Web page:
TOKYO (BLOOMBERG) – Pressure from Japan to help revive its virus-ravaged economy with a ‘Go To’ travel campaign has dealt a double blow to Tokyo, whose residents have been deprived of promised travel subsidies and businesses should run out of tourists.
The program, which promotes domestic travel by offering coupons to boost a struggling tourism industry, begins Wednesday, July 22 ahead of a four-day holiday weekend.
But Prime Minister Shinzo Abe’s government last week decided to deport residents of Tokyo after daily confirmed coronavirus cases hit record highs in the capital and fueled fears the plan could spread the virus.
After betting its prospects for an economic recovery on domestic demand, Japan, which has relied heavily on Chinese tourists in recent years, has gone further than most countries in encouraging domestic travel after falling nearly 100% foreign visitors during the pandemic.
The resurgence of cases in large urban centers, however, highlights the challenges governments face as they attempt to balance rebuilding their economies with an ever-evolving health crisis.
Residents of Tokyo, who pay the largest share of income taxes of any region in Japan, are unhappy about not receiving travel subsidies and have raised questions about the legality of their exclusion.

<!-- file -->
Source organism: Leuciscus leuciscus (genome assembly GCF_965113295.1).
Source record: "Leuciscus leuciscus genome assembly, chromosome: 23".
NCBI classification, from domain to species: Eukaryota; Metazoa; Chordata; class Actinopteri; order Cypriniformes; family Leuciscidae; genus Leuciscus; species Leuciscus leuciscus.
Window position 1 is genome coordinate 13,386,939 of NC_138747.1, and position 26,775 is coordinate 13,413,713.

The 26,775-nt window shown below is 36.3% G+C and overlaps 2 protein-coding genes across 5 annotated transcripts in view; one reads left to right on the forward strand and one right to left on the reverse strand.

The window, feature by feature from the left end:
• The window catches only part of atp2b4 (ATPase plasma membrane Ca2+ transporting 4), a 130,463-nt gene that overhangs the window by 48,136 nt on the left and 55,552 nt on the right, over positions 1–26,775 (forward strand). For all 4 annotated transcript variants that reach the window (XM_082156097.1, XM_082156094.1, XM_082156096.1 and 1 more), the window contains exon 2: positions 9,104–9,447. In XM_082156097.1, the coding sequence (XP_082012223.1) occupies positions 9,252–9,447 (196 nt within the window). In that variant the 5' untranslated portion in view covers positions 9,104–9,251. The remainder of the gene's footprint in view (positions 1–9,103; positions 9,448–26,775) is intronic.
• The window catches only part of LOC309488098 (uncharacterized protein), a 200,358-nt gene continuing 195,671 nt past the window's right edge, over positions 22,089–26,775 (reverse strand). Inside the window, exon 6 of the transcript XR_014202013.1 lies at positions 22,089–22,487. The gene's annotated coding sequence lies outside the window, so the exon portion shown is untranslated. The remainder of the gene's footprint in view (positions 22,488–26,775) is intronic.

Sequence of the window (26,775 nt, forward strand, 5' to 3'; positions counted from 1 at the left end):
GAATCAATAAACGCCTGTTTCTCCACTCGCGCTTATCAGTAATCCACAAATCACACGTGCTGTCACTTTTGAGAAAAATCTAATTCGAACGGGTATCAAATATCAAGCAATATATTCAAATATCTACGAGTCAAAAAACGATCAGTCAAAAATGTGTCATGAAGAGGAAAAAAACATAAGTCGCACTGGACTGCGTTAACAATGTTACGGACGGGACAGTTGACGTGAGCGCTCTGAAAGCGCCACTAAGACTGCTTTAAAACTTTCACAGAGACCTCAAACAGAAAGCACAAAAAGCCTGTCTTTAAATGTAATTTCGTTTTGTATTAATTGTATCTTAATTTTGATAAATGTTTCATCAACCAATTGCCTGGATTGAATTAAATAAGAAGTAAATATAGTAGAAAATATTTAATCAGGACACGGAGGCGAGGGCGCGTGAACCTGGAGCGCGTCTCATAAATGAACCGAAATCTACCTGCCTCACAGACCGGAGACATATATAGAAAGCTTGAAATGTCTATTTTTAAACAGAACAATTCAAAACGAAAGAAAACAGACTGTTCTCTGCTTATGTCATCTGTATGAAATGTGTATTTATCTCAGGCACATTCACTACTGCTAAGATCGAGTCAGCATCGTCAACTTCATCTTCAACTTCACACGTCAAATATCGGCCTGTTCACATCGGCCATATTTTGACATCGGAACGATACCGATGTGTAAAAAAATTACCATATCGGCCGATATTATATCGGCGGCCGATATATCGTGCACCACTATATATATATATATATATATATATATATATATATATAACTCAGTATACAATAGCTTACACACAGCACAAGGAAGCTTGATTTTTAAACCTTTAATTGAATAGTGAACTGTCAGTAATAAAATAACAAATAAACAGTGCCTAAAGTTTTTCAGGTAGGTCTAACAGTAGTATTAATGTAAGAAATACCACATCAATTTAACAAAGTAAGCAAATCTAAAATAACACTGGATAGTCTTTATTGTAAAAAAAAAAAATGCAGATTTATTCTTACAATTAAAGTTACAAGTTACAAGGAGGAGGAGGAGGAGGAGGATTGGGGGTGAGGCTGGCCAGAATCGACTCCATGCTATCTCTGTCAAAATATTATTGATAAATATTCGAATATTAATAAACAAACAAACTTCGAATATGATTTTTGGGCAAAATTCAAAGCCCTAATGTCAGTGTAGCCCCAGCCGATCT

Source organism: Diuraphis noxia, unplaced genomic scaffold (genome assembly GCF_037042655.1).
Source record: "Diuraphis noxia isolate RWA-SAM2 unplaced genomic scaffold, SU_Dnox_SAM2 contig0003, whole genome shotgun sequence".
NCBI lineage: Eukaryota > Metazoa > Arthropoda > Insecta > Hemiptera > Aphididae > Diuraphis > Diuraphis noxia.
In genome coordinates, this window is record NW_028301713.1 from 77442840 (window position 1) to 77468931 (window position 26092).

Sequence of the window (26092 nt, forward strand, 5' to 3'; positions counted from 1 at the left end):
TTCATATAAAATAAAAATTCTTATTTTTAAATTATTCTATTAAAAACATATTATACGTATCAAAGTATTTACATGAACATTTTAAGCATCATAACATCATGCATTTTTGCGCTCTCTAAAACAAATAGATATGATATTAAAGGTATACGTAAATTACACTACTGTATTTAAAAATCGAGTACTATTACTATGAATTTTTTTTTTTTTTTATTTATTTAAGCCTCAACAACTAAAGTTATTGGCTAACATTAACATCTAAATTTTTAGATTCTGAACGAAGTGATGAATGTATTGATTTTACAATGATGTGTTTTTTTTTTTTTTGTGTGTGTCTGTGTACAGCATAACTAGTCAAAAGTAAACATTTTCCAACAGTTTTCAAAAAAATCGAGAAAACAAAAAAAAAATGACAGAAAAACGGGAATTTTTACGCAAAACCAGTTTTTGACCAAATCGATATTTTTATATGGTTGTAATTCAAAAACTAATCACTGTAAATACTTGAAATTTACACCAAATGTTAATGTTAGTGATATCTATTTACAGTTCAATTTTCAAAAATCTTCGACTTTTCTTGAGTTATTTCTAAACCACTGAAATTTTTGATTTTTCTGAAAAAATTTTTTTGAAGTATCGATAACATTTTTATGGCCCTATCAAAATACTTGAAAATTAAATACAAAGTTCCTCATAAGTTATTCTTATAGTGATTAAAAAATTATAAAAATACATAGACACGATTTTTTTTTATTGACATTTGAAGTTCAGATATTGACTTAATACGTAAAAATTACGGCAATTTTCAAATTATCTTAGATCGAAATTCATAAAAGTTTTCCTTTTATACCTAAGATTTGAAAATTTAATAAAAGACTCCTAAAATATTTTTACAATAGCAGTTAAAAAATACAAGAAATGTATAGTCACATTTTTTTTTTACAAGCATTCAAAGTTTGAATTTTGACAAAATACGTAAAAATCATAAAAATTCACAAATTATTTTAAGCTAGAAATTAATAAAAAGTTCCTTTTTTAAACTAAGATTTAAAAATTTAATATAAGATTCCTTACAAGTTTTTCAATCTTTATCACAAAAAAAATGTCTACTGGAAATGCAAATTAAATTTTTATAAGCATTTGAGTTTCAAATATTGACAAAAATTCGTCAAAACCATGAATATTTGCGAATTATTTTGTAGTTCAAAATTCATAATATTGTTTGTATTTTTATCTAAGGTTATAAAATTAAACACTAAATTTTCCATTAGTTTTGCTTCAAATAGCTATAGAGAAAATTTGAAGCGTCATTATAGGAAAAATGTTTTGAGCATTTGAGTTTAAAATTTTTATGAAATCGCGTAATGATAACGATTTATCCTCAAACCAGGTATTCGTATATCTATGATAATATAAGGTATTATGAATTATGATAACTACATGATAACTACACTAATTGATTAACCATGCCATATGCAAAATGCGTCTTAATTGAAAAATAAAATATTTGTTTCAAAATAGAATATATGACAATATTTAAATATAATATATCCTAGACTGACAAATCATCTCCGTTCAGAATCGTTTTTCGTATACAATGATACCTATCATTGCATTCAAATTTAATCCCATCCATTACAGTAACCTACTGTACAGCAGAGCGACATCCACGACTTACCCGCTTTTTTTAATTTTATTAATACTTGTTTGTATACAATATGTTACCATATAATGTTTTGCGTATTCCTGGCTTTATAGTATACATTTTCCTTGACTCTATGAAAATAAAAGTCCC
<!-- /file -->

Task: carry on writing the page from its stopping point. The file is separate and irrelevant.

The companies say the cancellations have resulted in lost revenue and the government’s response is unclear.
Tokyo-based software engineer Takehito Fukui is caught in the mix.
He booked a 300,000 yen (S $ 3,886.50) four-day vacation to Okinawa for his family last month after the campaign was announced, expecting at least a third of the trip to be subsidized .
âHonestly, I feel like I’ve been cheated,â Mr. Fukui said in an interview.
Tokyo Governor Yuriko Koike said on Tuesday she could urge residents to avoid unnecessary travel over the next four-day weekend, originally scheduled to celebrate the start of the now postponed Tokyo Olympics.
The total number of confirmed virus cases topped 10,000 in Tokyo after about 230 infections were discovered on Wednesday.
Following public criticism, Transport Minister Kazuyoshi Akaba said the government would pay cancellation fees for trips to and from Tokyo booked between July 10 and July 17.
But the problems with the program were seen by many as another misstep in Mr Abe’s handling of the virus, which many saw as slow and haphazard at times.
About 60% of those polled said they were unhappy with the government’s response to the virus, according to a weekend survey conducted by the Mainichi newspaper and the Social Survey Research Center.